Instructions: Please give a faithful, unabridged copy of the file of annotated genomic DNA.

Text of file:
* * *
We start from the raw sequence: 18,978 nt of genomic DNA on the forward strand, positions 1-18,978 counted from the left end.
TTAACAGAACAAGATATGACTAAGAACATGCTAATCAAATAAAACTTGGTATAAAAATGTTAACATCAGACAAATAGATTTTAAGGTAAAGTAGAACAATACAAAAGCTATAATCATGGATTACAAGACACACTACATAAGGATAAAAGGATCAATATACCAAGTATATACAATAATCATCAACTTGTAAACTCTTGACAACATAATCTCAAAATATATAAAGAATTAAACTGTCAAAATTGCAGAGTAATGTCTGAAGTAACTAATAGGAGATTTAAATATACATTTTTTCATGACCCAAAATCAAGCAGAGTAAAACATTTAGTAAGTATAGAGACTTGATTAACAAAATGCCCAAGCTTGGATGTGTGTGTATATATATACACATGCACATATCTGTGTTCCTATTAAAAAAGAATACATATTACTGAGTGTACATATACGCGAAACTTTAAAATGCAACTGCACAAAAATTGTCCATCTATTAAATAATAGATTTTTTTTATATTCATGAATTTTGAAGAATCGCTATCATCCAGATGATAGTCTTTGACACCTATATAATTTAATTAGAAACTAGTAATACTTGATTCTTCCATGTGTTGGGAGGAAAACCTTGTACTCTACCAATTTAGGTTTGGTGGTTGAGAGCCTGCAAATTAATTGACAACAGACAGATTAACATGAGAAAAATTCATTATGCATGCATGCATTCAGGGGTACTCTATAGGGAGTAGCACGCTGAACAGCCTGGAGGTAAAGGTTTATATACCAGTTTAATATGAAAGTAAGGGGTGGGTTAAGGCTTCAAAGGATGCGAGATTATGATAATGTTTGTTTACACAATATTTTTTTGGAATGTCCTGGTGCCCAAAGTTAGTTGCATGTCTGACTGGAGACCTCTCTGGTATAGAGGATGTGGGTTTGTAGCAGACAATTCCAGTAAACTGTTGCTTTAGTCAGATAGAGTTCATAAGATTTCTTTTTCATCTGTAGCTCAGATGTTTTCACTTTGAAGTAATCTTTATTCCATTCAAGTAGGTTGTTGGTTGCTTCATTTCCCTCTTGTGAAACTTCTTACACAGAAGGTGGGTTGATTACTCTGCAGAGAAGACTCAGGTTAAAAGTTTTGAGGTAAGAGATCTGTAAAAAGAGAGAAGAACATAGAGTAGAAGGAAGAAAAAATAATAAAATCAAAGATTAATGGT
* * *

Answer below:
We start from the raw sequence: 18,978 nt of genomic DNA on the forward strand, positions 1-18,978 counted from the left end.
TTAACAGAACAAGATATGACTAAGAACATGCTAATCAAATAAAACTTGGTATAAAAATGTTAACATCAGACAAATAGATTTTAAGGTAAAGTAGAACAATACAAAAGCTATAATCATGGATTACAAGACACACTACATAAGGATAAAAGGATCAATATACCAAGTATATACAATAATCATCAACTTGTAAACTCTTGACAACATAATCTCAAAATATATAAAGAATTAAACTGTCAAAATTGCAGAGTAATGTCTGAAGTAACTAATAGGAGATTTAAATATACATTTTTTCATGACCCAAAATCAAGCAGAGTAAAACATTTAGTAAGTATAGAGACTTGATTAACAAAATGCCCAAGCTTGGATGTGTGTGTATATATATACACATGCACATATCTGTGTTCCTATTAAAAAAGAATACATATTACTGAGTGTACATATACGCGAAACTTTAAAATGCAACTGCACAAAAATTGTCCATCTATTAAATAATAGATTTTTTTTATATTCATGAATTTTGAAGAATCGCTATCATCCAGATGATAGTCTTTGACACCTATATAATTTAATTAGAAACTAGTAATACTTGATTCTTCCATGTGTTGGGAGGAAAACCTTGTACTCTACCAATTTAGGTTTGGTGGTTGAGAGCCTGCAAATTAATTGACAACAGACAGATTAACATGAGAAAAATTCATTATGCATGCATGCATTCAGGGGTACTCTATAGGGAGTAGCACGCTGAACAGCCTGGAGGTAAAGGTTTATATACCAGTTTAATATGAAAGTAAGGGGTGGGTTAAGGCTTCAAAGGATGCGAGATTATGATAATGTTTGTTTACACAATATTTTTTTGGAATGTCCTGGTGCCCAAAGTTAGTTGCATGTCTGACTGGAGACCTCTCTGGTATAGAGGATGTGGGTTTGTAGCAGACAATTCCAGTAAACTGTTGCTTTAGTCAGATAGAGTTCATAAGATTTCTTTTTCATCTGTAGCTCAGATGTTTTCACTTTGAAGTAATCTTTATTCCATTCAAGTAGGTTGTTGGTTGCTTCATTTCCCTCTTGTGAAACTTCTTACACAGAAGGTGGGTTGATTACTCTGCAGAGAAGACTCAGGTTAAAAGTTTTGAGGTAAGAGATCTGTAAAAAGAGAGAAGAACATAGAGTAGAAGGAAGAAAAAATAATAAAATCAAAGATTAATGGT